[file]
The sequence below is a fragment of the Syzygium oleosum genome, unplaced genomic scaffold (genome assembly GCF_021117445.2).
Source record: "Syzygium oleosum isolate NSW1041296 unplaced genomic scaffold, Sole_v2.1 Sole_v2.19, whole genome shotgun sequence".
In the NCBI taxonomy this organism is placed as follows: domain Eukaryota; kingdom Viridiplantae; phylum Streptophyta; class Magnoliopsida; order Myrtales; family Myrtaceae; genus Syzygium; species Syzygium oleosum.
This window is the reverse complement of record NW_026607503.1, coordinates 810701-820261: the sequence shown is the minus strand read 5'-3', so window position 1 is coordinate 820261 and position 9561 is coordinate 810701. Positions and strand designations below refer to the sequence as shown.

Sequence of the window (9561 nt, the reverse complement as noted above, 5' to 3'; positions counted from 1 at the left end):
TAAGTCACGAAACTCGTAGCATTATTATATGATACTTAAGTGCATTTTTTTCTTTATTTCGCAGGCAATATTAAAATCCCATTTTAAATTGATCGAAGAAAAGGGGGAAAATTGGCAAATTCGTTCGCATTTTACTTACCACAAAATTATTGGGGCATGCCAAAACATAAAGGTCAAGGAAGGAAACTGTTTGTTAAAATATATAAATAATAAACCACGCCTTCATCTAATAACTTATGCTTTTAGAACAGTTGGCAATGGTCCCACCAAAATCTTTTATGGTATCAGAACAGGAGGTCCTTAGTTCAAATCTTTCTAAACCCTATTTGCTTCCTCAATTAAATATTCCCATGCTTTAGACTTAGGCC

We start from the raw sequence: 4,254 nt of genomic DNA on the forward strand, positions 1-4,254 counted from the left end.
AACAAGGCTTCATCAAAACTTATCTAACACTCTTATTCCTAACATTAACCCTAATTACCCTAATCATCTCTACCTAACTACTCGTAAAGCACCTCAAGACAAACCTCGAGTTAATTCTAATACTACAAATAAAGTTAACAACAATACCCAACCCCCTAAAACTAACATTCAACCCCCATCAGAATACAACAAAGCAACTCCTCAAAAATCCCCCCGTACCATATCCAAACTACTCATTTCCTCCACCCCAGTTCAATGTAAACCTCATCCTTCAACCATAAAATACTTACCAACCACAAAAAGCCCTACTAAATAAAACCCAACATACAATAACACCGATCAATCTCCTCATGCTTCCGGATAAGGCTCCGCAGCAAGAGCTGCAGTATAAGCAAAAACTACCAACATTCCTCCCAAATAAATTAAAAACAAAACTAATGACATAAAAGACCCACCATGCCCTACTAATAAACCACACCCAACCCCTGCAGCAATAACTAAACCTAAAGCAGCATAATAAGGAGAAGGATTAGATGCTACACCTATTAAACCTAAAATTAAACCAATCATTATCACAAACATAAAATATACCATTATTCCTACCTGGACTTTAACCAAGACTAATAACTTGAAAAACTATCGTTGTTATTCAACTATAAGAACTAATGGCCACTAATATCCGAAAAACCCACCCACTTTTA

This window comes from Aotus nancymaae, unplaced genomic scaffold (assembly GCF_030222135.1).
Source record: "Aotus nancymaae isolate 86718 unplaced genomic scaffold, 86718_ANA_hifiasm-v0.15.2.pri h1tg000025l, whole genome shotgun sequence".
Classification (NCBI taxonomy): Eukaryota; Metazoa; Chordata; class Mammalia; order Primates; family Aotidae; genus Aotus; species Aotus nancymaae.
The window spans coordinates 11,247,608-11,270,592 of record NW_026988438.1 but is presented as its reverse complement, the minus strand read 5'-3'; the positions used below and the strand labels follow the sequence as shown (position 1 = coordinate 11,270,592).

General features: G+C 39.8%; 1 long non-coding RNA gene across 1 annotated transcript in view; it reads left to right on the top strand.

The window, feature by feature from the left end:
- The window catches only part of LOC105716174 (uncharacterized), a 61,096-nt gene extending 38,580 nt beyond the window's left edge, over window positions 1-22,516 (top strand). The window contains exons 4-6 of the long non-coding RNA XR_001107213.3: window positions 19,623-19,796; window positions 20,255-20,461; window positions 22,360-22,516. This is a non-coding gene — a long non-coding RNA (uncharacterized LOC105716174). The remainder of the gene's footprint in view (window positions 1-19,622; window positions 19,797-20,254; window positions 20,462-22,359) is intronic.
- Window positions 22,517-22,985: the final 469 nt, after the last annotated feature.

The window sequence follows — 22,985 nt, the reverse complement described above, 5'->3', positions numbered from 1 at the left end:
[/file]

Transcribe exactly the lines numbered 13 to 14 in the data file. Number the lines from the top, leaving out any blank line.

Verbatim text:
General features: G+C 39.8%; 1 long non-coding RNA gene across 1 annotated transcript in view; it reads left to right on the top strand.

The window, feature by feature from the left end: